Might the pits, dating back almost 7000 years, discovered in the archaeological site of Tainiaro in Northern Finland, be considered the northernmost Stone Age burial ground? A new study is exploring this possibility.1
Tainiaro is an archaeological site situated on the banks of the Simojoki River, south of Finnish Lapland, located just 80 kilometers (approximately 50 miles) below the Arctic Circle. This site, residing within the expansive boreal forests of Finland, was discovered serendipitously by workers excavating sand in 1959. However, the primary archaeological excavations and comprehensive studies of the site were conducted thirty years later.
Within the excavations conducted at Tainiaro, over 32,000 archaeological findings have been unearthed to date. However, there has never been a definitive conclusion regarding whether the pits discovered at the site can be interpreted as graves or not.
The majority of findings at Tainiaro consist of stone artifacts and unworked stones, with a small portion comprising ceramics and burnt animal bones.
Upon careful examination of the field drawings from previous excavations, researchers identified 127 potential pits of varying forms at Tainiaro. A majority of the rectangular pits yielded lithic fragments and burnt animal bones. Additionally, traces of red ochre paint were found in small quantities within 23 of the pits.
The inherent acidity of the soil in northern Fennoscandia presents a significant challenge for preserving organic materials over extended periods. In this environment, organic remnants like teeth and bones, seldom endure beyond a few millennia. As a consequence, conducting in-depth osteoarchaeological analyses on such organic remains within this particular region becomes notably intricate and restricted.
The fragility of organic material in this environment creates a significant gap in the ability to directly scrutinize ancient biological remnants. Therefore, scholars and archaeologists working in northern Fennoscandia often resort to alternative methodologies to advance their hypotheses and interpretations. Comparative analysis stands as a key approach utilized to bridge this gap in direct examination. By leveraging available data, referencing similar archaeological finds from other regions or periods with more favorable preservation conditions, scholars can establish parallels and draw inferences to support their hypotheses. This is precisely what researchers did in a study published in Antiquity last week.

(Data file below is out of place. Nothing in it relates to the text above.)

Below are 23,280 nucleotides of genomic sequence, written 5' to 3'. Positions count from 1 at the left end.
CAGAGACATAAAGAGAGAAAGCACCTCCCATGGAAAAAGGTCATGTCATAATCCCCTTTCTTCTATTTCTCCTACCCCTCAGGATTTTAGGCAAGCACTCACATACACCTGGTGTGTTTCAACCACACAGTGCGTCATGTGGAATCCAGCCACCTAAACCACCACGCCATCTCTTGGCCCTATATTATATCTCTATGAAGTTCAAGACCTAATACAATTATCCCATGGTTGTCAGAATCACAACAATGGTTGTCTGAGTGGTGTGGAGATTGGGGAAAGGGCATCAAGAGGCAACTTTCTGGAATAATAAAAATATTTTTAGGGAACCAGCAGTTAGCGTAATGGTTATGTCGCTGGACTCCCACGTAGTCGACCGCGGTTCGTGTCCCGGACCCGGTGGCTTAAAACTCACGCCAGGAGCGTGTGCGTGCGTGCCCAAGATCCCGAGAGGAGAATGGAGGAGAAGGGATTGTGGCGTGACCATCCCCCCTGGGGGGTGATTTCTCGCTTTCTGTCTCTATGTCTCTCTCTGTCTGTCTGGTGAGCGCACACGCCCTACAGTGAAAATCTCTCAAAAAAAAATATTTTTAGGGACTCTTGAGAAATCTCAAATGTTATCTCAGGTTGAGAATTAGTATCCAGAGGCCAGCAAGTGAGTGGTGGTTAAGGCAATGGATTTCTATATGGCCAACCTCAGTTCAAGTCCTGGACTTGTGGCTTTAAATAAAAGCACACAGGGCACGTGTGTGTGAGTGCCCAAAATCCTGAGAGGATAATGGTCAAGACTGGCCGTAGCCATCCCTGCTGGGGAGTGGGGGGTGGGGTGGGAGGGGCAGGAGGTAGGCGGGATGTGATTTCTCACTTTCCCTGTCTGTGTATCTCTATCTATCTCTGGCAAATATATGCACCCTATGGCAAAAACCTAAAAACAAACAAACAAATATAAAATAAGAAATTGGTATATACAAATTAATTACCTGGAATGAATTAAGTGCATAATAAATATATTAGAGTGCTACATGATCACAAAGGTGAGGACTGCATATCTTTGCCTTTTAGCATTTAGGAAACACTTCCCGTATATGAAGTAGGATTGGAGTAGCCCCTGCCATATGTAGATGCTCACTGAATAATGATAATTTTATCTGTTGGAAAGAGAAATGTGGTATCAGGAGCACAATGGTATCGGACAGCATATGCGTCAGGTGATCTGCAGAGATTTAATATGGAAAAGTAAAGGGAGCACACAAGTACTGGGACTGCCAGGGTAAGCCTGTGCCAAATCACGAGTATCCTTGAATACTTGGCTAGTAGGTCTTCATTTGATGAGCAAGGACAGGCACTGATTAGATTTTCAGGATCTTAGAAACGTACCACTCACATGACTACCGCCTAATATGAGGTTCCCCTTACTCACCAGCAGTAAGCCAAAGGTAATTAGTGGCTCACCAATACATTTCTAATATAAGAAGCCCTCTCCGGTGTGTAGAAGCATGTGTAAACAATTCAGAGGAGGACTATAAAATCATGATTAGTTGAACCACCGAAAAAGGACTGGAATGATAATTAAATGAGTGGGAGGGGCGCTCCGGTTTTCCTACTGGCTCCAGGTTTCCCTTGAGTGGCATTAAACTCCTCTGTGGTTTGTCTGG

According to the study led by Aki Hakonen, Noora Perälä, Samuel Vaneeckhout, Jari Okkonen from the Department of Archaeology at the University of Oulu, along with independent researcher Tuija Laurén, it is proposed that Tainiaro should be regarded as a cemetery site. The researchers state that this conclusion was reached based on morphological comparisons and a reevaluation of existing findings.
Specifically, the pits containing red ochre at Tainiaro align in size with the average dimensions of other ochre-containing graves in Finland. According to the researchers, upon considering graves that accommodate more than one inhumation, a more pronounced correlation emerges between the pits found at Tainiaro and the burial sites in other northern European cemeteries.
Stone Age in Northern Fennoscandia
Fennoscandia refers to the geographical region in Northern Europe, encompassing the Scandinavian Peninsula, Finland, and the Kola Peninsula in Russia. Geologically, it is often associated with the Baltic Shield, an extensive area of exposed Precambrian rocks.2
In the early periods of Fennoscandia, people sustained themselves through hunting and gathering activities. Archaeological findings indicate that during this period, people developed hunting techniques and engaged in hunting using stone tools. However, it is known that permanent settlements were limited during this era, and people generally led a nomadic lifestyle.
With the retreat of the Ice Age, during the Mesolithic period, inhabitants of Fennoscandia continued their livelihoods based on hunting and gathering. In this era, people in the northern regions stood out as seasonal hunter-gatherer-fisher groups. These groups sustained their lives based on natural resources.
Archaeological evidence reveals that during the Mesolithic period, people developed hunting techniques and utilized distinctive tools for fishing, in addition to stone tools.
The region underwent significant changes during the Neolithic period. People in Northern Fennoscandia began constructing permanent residences and exhibiting signs of sedentarism during this era. The increased use of pottery and the emergence of permanent settlement units like villages are notable characteristics of the Neolithic period.
- Hakonen, A., Perälä, N., Vaneeckhout, S., Laurén, T., & Okkonen, J. (2023). A large fifth-millennium BC cemetery in the subarctic north of the Baltic Sea? Antiquity, 97(396), 1402-1419
- GORBATSCHEV, Roland; BOGDANOVA, Svetlana. Frontiers in the Baltic shield. Precambrian Research, 1993, 64.1-4: 3-21